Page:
Reading Food Labels
The Ins and Outs of What’s Listed on the Label
They may not look like it, but food labels may be some of your best friends when managing your cholesterol and trying to slow in your arteries. Once you learn to decode the 8 parts of a food label, you’re well on your way to making healthy food choices.
The good news is that the info on food labels is standardized, so if you can read one, you can read them all, and pretty soon you'll be eating by the numbers.
Serving Size: All the information on the label is based
on one serving. Even a small package may contain several servings.
Calories: Your daily intake of calories should be just
enough to help maintain a desirable weight. On average, women
should consume about 1,800 calories daily, while men should
consume about 2,500 calories daily.
Total Fat: Try to keep your daily intake of total fat to
about 30% of your calories. Think of it as an average of 3
grams of fat for every 100 calories. And remember, healthy fats—
and —may not be listed. Simply
subtract the saturated and trans fats from the total fat to see
what you’re getting.
Saturated Fat: Commonly found in animal products, including
fatty meat and dairy products, as well as in coconut and palm oils,
saturated fat has also been shown to increase LDL or (bad)
cholesterol. As a result, less than 7% of your daily calories
should come from saturated fat. That’s about 7 grams saturated fat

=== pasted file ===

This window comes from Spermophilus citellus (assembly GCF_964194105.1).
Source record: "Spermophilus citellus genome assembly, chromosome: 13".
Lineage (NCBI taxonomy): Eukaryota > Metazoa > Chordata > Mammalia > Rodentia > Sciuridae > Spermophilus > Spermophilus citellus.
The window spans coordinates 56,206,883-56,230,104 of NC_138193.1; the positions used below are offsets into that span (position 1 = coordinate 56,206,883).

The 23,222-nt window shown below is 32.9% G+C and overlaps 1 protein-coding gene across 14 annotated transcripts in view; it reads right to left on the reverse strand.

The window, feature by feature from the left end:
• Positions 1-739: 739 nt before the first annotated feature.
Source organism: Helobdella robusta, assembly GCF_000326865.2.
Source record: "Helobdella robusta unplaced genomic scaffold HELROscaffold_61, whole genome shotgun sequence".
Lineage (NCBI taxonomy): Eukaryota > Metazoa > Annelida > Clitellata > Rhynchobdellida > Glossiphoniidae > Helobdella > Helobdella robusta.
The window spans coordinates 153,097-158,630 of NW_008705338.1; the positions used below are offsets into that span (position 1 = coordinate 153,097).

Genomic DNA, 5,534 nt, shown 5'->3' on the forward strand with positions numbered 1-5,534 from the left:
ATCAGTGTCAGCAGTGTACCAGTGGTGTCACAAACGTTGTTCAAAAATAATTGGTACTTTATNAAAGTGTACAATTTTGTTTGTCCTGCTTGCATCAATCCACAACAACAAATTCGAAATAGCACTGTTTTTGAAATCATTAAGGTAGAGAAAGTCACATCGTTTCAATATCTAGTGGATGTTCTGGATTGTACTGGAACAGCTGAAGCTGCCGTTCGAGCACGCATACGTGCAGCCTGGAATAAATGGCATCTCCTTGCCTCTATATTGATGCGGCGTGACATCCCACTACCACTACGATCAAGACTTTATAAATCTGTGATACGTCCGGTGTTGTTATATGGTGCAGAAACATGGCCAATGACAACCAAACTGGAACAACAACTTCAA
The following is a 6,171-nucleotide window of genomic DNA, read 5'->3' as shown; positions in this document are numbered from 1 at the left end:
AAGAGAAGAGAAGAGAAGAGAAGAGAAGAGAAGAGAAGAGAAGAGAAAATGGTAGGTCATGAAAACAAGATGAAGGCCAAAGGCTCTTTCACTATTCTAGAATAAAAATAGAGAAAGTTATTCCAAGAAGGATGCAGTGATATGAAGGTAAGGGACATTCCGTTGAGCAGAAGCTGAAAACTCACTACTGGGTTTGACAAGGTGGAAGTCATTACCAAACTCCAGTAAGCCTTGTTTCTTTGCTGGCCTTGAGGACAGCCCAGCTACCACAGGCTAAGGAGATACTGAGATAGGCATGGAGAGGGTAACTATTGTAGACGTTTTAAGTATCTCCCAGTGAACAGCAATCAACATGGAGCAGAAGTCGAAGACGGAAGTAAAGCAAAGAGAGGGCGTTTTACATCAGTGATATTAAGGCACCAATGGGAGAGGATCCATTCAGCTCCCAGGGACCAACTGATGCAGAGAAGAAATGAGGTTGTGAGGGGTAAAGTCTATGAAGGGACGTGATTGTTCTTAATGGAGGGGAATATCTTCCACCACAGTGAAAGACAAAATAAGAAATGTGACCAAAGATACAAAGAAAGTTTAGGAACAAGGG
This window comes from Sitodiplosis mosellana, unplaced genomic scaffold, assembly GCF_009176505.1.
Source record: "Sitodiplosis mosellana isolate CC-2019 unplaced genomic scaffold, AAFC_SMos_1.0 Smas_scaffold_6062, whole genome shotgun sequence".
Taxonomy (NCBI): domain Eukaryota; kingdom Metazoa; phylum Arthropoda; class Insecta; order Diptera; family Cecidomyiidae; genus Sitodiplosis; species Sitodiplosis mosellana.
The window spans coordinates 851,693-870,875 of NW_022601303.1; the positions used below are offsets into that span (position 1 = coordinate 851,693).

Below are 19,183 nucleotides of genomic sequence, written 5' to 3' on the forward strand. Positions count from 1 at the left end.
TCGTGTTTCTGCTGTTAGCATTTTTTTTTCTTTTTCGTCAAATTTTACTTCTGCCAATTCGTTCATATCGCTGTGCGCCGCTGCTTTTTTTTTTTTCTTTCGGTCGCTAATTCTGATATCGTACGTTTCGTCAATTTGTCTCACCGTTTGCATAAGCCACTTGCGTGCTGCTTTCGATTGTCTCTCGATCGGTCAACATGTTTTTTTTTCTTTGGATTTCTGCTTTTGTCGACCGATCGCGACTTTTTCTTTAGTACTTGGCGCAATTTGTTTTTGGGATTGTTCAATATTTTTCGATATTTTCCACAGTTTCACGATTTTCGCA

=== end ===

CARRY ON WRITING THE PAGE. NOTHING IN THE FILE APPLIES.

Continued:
per 1,000 calories.
Trans Fat: Like saturated fat, trans fat has also been shown
to increase LDL (bad) cholesterol. It’s commonly found in vegetable
shortening, snack foods and commercial baked goods like cookies and
Cholesterol: For a healthy diet, try to keep the amount of cholesterol
in the foods you eat to under 200 milligrams per day.
Dietary (Soluble) Fiber: Alters digestion and extends the feeling of fullness, and can
also lower LDL cholesterol. Try to eat 5 to 10 grams of dietary fiber per day.
Some sources are peas, beans, and apples.
*% of Daily Value: According to the FDA, that little asterisk refers to the footnote in the lower
part of the nutrition label which reads “% DVs are based on a 2,000 calorie diet.”
This statement must appear on all food labels. But the remaining information in the
full footnote may not be on the package if the size of the label is too small. When
the full footnote does appear, it will always be the same, no matter what the product,
because it shows recommended dietary advice for all Americans. The daily values (DV)
for each nutrient are based on public health experts’ advice. DVs are recommended
levels of intakes, and those in the footnote are based on a 2,000- or 2,500-calorie
diet. Note how the DVs for some nutrients change, while others (for cholesterol and sodium)
remain the same.
Brushing up on the nutritional values of the foods you eat is a great way
to help get your diet on the right track. But did you know that some foods
actually can help lower cholesterol?